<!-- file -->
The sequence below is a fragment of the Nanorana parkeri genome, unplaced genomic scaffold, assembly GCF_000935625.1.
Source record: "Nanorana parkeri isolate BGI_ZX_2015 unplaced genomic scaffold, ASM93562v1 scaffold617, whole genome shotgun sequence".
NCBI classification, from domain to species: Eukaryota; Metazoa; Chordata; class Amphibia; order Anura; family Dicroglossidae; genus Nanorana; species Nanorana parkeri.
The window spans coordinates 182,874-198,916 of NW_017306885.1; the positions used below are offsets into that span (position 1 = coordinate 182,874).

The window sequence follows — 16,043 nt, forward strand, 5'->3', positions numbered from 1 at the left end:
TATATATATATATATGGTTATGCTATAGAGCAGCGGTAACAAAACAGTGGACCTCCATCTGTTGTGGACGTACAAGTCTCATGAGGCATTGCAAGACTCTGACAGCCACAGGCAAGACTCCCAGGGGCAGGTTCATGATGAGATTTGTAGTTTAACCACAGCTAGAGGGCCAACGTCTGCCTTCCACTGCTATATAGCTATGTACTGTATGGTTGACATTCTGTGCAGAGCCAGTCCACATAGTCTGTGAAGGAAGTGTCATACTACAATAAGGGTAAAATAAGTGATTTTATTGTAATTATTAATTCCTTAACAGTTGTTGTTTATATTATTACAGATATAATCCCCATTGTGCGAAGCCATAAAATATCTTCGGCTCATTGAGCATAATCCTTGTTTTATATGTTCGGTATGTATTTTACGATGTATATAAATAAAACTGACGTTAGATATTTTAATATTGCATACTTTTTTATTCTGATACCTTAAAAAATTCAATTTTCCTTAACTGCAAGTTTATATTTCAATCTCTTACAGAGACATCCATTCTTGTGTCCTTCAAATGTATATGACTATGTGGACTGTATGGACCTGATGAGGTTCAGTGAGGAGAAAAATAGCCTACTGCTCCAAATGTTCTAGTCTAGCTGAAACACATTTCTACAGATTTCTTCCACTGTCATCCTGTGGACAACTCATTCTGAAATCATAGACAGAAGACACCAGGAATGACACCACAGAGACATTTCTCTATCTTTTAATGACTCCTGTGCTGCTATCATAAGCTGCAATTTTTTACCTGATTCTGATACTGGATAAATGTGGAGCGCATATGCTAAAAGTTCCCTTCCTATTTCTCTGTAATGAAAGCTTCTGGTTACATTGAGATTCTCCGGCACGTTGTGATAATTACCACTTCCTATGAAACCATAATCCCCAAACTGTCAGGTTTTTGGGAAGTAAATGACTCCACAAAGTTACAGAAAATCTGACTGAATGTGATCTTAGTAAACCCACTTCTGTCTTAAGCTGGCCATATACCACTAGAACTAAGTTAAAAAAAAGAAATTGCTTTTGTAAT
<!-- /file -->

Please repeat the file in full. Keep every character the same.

The sequence below is a fragment of the Nanorana parkeri genome, unplaced genomic scaffold, assembly GCF_000935625.1.
Source record: "Nanorana parkeri isolate BGI_ZX_2015 unplaced genomic scaffold, ASM93562v1 scaffold617, whole genome shotgun sequence".
NCBI classification, from domain to species: Eukaryota; Metazoa; Chordata; class Amphibia; order Anura; family Dicroglossidae; genus Nanorana; species Nanorana parkeri.
The window spans coordinates 182,874-198,916 of NW_017306885.1; the positions used below are offsets into that span (position 1 = coordinate 182,874).

The window sequence follows — 16,043 nt, forward strand, 5'->3', positions numbered from 1 at the left end:
TATATATATATATATGGTTATGCTATAGAGCAGCGGTAACAAAACAGTGGACCTCCATCTGTTGTGGACGTACAAGTCTCATGAGGCATTGCAAGACTCTGACAGCCACAGGCAAGACTCCCAGGGGCAGGTTCATGATGAGATTTGTAGTTTAACCACAGCTAGAGGGCCAACGTCTGCCTTCCACTGCTATATAGCTATGTACTGTATGGTTGACATTCTGTGCAGAGCCAGTCCACATAGTCTGTGAAGGAAGTGTCATACTACAATAAGGGTAAAATAAGTGATTTTATTGTAATTATTAATTCCTTAACAGTTGTTGTTTATATTATTACAGATATAATCCCCATTGTGCGAAGCCATAAAATATCTTCGGCTCATTGAGCATAATCCTTGTTTTATATGTTCGGTATGTATTTTACGATGTATATAAATAAAACTGACGTTAGATATTTTAATATTGCATACTTTTTTATTCTGATACCTTAAAAAATTCAATTTTCCTTAACTGCAAGTTTATATTTCAATCTCTTACAGAGACATCCATTCTTGTGTCCTTCAAATGTATATGACTATGTGGACTGTATGGACCTGATGAGGTTCAGTGAGGAGAAAAATAGCCTACTGCTCCAAATGTTCTAGTCTAGCTGAAACACATTTCTACAGATTTCTTCCACTGTCATCCTGTGGACAACTCATTCTGAAATCATAGACAGAAGACACCAGGAATGACACCACAGAGACATTTCTCTATCTTTTAATGACTCCTGTGCTGCTATCATAAGCTGCAATTTTTTACCTGATTCTGATACTGGATAAATGTGGAGCGCATATGCTAAAAGTTCCCTTCCTATTTCTCTGTAATGAAAGCTTCTGGTTACATTGAGATTCTCCGGCACGTTGTGATAATTACCACTTCCTATGAAACCATAATCCCCAAACTGTCAGGTTTTTGGGAAGTAAATGACTCCACAAAGTTACAGAAAATCTGACTGAATGTGATCTTAGTAAACCCACTTCTGTCTTAAGCTGGCCATATACCACTAGAACTAAGTTAAAAAAAAGAAATTGCTTTTGTAAT